Members of the Jefferson County SWAT Team couldn’t precisely reproduce the stressful conditions they face in the field for a handful of SWAT Team candidates last week. But they sure gave it a mighty effort.
Eight candidates from the Arvada Police Department and the Jefferson County Sheriff’s Office were trying out for three spots on the elite squad. The candidates had a general idea of what they were getting themselves into, but had no way of knowing how difficult it would actually be.
“This is an opportunity of a lifetime,” said Arvada police Sgt. A.J. DeAndrea, a team leader on SWAT. “You better give it 110 percent.”
The day started about 8 a.m. in a workout room at the sheriff’s office in Golden. The candidates warmed up with a few sets on the bench press, then had to press up to 110 percent of their body weight to score maximum points on the first of five physical tests that morning. Members of the Special Weapons and Tactics Team gathered around the bench press, alternatively yelling words of support and of scorn.
The SWAT members and the candidates looking to join them then headed out to a lobby to see how many sit-ups and push-ups they could muster in a minute, followed by a short trip to the North Area Athletic Complex, where the candidates were timed in a 300-meter dash and a mile-and-a-half run.
The run seemed to wear some of the candidates out, as they labored to cross the finish line while SWAT members and their fellow candidates urged them on.
Everybody then piled in vehicles and headed back to the sheriff’s office, where an obstacle course was waiting. The course consisted of eight stations that had to be completed in six minutes, with 15-second penalties for not completing any one stage.
The candidates first had to jump over a small wall from a set of stairs, then run to a ladder that scaled one of the walls of the loading dock. They had to go all the way up the ladder and back down, with their feet touching each rung. They then sprinted to a rope hanging down a wall, where they needed to climb about 15 feet and lift a foot over a line in the wall. Back down the ladder, and a sprint to a series of tires to run through. After the tires, the candidates had to run up a slight hill and perform a fireman’s carry of a SWAT member for about 20 yards.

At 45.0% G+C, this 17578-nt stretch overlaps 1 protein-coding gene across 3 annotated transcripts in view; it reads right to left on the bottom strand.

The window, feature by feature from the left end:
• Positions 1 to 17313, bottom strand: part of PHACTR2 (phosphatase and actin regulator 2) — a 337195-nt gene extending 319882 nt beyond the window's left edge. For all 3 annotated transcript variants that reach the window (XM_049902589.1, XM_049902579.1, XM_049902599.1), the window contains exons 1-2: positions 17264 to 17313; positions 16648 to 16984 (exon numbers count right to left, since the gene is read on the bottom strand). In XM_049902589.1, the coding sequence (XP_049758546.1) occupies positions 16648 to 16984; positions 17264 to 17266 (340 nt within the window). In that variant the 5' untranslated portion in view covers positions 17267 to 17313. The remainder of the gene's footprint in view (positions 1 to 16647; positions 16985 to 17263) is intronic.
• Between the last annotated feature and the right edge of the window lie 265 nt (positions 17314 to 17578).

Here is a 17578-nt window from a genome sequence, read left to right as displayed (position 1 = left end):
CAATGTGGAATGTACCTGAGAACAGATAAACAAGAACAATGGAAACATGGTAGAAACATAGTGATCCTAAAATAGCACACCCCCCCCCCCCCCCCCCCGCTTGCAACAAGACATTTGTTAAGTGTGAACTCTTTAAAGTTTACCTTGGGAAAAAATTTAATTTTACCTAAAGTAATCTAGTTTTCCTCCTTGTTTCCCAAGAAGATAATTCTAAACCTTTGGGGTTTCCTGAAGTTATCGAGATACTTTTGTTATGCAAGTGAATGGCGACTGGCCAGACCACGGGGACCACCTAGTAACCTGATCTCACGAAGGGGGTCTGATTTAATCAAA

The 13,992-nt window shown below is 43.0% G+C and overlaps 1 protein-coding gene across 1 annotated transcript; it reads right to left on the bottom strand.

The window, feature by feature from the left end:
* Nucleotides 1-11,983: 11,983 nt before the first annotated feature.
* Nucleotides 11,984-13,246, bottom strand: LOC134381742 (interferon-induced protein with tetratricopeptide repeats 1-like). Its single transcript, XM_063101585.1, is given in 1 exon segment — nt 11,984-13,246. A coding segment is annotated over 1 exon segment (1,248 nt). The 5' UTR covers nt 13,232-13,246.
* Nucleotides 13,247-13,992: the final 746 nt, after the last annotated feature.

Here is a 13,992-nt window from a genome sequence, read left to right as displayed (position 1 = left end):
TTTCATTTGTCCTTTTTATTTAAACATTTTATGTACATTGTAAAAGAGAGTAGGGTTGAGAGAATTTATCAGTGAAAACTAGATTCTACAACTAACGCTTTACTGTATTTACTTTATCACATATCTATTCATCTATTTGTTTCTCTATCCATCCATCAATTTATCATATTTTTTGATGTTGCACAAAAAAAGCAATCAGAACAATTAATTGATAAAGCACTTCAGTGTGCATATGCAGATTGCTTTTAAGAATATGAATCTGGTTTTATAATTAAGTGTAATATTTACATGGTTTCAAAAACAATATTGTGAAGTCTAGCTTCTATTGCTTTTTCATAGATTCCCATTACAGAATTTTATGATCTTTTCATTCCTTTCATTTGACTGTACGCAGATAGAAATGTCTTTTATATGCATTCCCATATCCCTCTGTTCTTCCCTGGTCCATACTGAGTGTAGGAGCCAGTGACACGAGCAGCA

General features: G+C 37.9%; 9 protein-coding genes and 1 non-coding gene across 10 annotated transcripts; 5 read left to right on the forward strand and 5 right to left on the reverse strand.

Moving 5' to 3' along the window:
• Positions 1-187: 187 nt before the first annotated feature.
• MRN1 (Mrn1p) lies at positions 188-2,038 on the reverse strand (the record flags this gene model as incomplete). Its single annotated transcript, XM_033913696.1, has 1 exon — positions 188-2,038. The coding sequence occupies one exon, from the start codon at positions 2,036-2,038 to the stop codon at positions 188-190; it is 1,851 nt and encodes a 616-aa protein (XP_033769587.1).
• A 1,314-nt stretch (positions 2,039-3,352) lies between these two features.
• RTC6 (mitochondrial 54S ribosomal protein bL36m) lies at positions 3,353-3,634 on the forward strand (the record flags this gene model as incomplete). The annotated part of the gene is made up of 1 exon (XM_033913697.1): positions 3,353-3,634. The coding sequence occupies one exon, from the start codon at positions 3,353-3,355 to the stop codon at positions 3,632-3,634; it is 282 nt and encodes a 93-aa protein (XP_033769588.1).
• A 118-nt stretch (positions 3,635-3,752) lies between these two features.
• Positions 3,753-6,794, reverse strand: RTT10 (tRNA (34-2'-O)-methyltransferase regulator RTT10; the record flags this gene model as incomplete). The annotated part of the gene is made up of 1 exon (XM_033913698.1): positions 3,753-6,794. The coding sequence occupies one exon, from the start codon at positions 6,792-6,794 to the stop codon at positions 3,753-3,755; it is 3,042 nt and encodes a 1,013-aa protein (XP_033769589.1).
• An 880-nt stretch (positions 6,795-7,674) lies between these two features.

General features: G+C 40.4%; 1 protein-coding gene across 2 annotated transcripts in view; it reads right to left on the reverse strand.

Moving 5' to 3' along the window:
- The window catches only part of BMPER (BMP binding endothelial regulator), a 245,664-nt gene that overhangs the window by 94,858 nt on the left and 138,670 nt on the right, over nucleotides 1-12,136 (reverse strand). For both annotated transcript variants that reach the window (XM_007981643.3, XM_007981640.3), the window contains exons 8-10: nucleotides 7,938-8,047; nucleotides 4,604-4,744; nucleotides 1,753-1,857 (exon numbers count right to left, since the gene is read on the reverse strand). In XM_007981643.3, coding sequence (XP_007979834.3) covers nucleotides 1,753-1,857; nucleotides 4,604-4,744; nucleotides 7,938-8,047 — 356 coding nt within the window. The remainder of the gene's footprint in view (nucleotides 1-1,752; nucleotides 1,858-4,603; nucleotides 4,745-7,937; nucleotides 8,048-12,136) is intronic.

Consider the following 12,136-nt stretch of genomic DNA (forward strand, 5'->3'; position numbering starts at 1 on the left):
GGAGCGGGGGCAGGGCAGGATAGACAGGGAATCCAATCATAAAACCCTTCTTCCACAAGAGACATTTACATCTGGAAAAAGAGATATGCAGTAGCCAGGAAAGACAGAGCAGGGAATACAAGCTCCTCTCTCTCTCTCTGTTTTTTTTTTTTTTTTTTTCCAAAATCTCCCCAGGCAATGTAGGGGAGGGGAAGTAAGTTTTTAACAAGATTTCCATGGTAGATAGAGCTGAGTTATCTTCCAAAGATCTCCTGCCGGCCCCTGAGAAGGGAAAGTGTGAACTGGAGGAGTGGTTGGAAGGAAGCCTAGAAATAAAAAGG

Next came a run about halfway around the sheriff’s office, where the candidates ran up a set of stairs, climbed onto a picnic table and had to do five pull-ups. After the pull-ups, the candidates had to drag a SWAT member lying on his back a short distance to the finish line.
Most of the candidates were dead tired before they even started the run around the building.
“I bonked after the carry,” said Deputy Pat Shriner, reporting that his legs were as heavy as lead after the fireman’s carry.
Another candidate’s lips were blue as if he’d been drowning in a pool of water and deprived of oxygen when he topped the stairs on his way to the pull-ups, which he couldn’t complete. Most of the candidates needed to breathe from an oxygen tank to recover from the obstacle course.
“I don’t always work out for things like the SWAT test,” said sheriff’s Deputy Steven Pike. “I work out on my own time, and changed the workout a bit to try and accommodate what was on the test. A lot of extra days at the firing range with the pistol, a lot of time studying SWAT policies. It paid off a lot.”
Pike said that no one stage of the obstacle course was harder than another, and that the “entire obstacle course was just hard in and of itself. It was probably the hardest thing physically I’ve ever done in my life.”
What kept Pike going and trying to record a good time?